Roberts Court Being Shaped By an Unwieldy Scalia

April 27, 2012

by Jeremy Leaming

For what feels like decades, reporters, pundits, and ideologues, mostly on the right, but some on the left, have lauded Supreme Court Justice Antonin Scalia for his wit, pointed oral argument questioning and allegedly brilliant writing. But those plaudits, in light of the justice’s performances during oral argument in cases challenging health care reform and Arizona’s racial profiling law, are wobbly at best, bordering on delusional.

In reality Scalia increasingly has difficulty, as The Washington Post’s Dana Milbank recently noted, containing his rabid partisanship. It’s unbecoming. During the Affordable Care Act oral argument it appeared, at times, that his only preparation involved reading right-wing blogs railing about the slippery slope to regulations mandating purchases of broccoli and gym memberships. At oral argument in Arizona v. U.S., regarding challenges to several portions of the state’s anti-immigrant law, Scalia “left no doubt from the start that he was a champion of the Arizona crackdown and that he would verbally lacerate anybody who felt otherwise,” Mibank wrote.

Milbank continued, “Scalia’s tart tongue has been a fixture on the bench for years, but as the justices venture this year into highly political areas such as health-care reform and immigration, the divisive and pugilistic style of the senior associate justice is very much defining the public image of the Roberts Court.”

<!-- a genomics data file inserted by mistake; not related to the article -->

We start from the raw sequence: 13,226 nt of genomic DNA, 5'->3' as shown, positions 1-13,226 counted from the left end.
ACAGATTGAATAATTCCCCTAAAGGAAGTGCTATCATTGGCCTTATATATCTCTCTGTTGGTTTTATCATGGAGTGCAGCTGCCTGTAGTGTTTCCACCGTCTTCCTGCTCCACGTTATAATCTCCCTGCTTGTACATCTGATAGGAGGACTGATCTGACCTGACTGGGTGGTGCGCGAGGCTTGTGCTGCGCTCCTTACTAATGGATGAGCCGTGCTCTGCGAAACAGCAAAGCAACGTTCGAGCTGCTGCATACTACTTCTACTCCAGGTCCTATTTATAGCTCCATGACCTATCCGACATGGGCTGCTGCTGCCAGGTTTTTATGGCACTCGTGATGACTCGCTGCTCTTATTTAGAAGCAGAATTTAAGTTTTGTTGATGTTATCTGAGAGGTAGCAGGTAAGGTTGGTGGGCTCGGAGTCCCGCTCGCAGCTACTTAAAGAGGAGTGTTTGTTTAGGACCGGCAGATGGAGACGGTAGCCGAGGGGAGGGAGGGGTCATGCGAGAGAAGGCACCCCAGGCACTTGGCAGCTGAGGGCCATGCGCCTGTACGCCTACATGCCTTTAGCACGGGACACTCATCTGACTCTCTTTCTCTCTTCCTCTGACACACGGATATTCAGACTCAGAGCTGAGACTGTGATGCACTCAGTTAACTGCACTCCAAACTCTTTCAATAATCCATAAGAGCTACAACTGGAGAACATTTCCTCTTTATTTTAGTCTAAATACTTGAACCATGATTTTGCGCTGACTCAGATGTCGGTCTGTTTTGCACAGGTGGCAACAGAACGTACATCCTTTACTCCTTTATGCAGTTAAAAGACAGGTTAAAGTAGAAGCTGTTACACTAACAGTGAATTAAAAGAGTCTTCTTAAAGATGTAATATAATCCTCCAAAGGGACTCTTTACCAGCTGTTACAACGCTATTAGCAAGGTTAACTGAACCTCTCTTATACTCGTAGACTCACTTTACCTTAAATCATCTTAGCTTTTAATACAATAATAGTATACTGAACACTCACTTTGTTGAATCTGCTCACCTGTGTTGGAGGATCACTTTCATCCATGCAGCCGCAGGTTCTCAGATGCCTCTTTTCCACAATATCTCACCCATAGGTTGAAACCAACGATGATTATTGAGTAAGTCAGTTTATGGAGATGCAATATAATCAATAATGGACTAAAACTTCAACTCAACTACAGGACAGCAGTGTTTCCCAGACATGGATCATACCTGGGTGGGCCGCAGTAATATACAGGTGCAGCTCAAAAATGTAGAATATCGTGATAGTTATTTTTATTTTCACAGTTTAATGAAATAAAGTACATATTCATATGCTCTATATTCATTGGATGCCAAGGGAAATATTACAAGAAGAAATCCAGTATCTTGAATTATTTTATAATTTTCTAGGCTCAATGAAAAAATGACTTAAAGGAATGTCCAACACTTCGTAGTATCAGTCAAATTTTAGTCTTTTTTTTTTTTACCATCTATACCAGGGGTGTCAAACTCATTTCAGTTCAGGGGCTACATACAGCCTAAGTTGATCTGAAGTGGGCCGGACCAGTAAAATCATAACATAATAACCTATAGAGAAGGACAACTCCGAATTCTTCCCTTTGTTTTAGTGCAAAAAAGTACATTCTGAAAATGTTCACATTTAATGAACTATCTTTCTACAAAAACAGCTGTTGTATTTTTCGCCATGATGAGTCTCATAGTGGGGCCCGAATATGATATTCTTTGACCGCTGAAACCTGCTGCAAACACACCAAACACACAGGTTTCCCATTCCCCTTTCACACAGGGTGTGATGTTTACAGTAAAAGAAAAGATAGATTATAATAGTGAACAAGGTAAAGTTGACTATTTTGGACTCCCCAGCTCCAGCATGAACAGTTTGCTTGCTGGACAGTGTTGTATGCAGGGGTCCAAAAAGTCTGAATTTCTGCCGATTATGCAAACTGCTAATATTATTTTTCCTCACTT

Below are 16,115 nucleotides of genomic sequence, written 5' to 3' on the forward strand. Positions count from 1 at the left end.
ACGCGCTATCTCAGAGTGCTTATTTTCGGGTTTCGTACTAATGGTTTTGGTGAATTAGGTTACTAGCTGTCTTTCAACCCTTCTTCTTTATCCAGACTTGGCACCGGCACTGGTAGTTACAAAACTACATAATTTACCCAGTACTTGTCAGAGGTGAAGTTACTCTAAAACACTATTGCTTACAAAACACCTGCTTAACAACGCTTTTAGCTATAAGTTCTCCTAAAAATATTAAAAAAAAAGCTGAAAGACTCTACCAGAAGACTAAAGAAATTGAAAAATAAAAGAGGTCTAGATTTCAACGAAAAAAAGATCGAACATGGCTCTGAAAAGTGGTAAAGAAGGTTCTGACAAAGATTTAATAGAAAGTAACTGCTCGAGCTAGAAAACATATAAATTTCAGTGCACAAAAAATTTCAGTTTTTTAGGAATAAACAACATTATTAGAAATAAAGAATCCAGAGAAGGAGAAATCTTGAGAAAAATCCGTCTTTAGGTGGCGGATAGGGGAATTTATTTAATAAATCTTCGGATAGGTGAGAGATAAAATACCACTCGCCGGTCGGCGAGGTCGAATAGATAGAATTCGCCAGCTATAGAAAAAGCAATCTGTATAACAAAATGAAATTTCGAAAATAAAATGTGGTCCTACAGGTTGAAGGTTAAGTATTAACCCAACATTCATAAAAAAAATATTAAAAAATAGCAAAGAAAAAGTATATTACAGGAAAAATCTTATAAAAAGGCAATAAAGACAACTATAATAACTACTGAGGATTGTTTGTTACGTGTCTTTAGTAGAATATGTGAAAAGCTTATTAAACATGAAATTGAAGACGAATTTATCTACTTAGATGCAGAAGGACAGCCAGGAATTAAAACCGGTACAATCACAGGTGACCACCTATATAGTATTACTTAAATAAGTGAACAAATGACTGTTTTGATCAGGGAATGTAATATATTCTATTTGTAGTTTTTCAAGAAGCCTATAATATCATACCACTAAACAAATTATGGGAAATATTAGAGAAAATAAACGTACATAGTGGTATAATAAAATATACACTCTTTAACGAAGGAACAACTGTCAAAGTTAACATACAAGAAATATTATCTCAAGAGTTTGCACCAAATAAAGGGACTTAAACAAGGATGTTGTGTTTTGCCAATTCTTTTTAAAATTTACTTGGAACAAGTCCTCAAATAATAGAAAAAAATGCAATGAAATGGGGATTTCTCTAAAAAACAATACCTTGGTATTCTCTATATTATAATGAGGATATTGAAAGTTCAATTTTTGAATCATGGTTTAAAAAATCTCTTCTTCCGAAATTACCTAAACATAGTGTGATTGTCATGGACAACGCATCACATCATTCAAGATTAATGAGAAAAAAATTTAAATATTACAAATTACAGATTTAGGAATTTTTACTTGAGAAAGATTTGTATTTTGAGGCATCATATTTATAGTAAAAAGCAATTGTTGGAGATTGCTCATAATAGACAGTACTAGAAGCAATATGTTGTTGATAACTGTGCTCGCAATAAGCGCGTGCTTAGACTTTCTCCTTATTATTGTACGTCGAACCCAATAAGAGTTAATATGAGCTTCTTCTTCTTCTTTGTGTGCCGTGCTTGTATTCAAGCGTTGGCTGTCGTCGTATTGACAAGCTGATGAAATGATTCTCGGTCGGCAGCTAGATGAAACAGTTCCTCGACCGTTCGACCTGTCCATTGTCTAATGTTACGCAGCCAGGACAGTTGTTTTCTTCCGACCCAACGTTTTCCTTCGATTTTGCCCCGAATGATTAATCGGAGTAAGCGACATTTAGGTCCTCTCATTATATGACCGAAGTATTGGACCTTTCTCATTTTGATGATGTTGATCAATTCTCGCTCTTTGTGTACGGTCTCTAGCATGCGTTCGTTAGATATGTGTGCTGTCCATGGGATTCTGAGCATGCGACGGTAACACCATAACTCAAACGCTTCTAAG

And it’s not a flattering image. Not only does Scalia come off as a ringleader of right-wing hacks in robes, he increasingly comes off as clueless or heartless. During the health care oral argument, questions from Scalia and some of the other right-wing justices prompted a string of commentators to question whether the justices understood the health care insurance market.

As former Mich. Gov. Jennifer Granholm pointed out the justices with their lifetime appointments “will never have to worry about health care personally,” and will “never be forced economic bystanders to the health insurance market.” But there were numerous briefs filed in the health care case, many of which explained the inefficiency and exclusivity of the health care insurance market. Scalia’s embrace of the simplistic broccoli argument, however, suggests he either doesn’t get it, or had not yet taken the time to understand the reality of the market.

Similarly, as Nathan Pippenger notes in a piece for The New Republic, Scalia’s questions during oral argument in the S.B. 1070 case revealed that the “leader of the Court’s” right-wing bloc might not have “a very sound grasp of our country’s immigration policies.”

Scalia, Pippenger writes, seemed not to appreciate the complexity of the federal immigration policy. Federal lawmakers must “take account of geopolitical considerations when deciding which undocumented immigrants to target for deportation.”

The solicitor general tried to explain this to the high court, but “Scalia seemed to recognize none of this; but he did have policy suggestion of his own,” which was essentially simply deport all “these people ….”

Does Scalia really believe it practical and realistic for law enforcement officials to try and deport 11 million hard working undocumented immigrants, or was he grandstanding. Either way he was far from brilliant.

 

[image via The Higgs Boson]